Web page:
Sociobiography

Sociobiography

My Socioautobiography
2010
Donna Hill
Soc 187 Assignment #3
12/1/2010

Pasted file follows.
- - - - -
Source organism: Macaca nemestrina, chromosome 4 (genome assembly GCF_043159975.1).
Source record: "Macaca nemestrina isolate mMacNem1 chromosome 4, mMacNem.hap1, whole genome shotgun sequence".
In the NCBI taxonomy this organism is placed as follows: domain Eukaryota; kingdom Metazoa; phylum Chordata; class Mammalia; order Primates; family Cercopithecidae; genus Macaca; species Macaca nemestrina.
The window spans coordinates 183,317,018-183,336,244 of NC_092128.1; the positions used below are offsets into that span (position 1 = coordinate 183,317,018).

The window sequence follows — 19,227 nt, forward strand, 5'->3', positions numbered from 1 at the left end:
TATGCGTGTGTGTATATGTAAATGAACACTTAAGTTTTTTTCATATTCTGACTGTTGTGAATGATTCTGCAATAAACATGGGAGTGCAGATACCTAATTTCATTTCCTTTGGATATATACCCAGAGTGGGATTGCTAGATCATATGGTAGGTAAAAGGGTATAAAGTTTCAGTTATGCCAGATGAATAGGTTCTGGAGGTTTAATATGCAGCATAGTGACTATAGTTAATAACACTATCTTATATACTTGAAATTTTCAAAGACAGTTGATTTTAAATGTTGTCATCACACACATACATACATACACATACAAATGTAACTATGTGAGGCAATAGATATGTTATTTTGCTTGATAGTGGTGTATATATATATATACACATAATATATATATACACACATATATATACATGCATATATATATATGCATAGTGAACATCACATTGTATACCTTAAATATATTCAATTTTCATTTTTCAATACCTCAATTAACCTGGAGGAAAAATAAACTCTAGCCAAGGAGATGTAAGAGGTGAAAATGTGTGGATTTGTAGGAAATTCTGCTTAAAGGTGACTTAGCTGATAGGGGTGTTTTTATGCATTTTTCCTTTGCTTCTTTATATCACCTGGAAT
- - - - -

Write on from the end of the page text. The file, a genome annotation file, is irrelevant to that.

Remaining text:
At the age of eighteen, I decided to move out of my parent’s home and attend a major university in Atlanta, GA. My decision to leave home and pursue my educational and career goals was one of the major social influences and impacts of my life. For the first time in my life I was able to make choices on my own as a young adult and not depend upon the guidance and/or demanding terms of my parents. I was prepared for the future and unknown since in my own eyes the socialization I’d been exposed to shaped the behaviors, values and attitudes that I viewed as appropriate. Besides I felt as if I were aware of what was considered the “norm” in society.   I was aware of the laws, what was legal and illegal and being fully responsible for my actions since I was now legally an adult. Not only was I aware of the legal consequences for violating norms but the unspoken consequences for not conforming to the informal norms of society that included everything from not walking alone, adhering to some sort of “dress code” that wasn’t inappropriate for a school environment to respecting my roommates and making sure that I reported to my classes as scheduled. As most people will agree, my childhood and the way that I was raised and the social interactions that I encountered shaped the socialization of my adulthood.   I was one of four daughters and one son of the typical “nuclear family” where both of my parents were married to each other and the unmarried children stayed at home (Schaefer, 2009). My culture definitely defines me and reflects my upbringing.   We learned the proper way to address people, how to conduct ourselves in public, and how to interact with people with similar backgrounds and family situations as ours. My parents instilled in us as children the importance of respecting adults. We were accustomed to saying “Thank you “and “yes ma’am/sir “when around adults. My parents also viewed religion...

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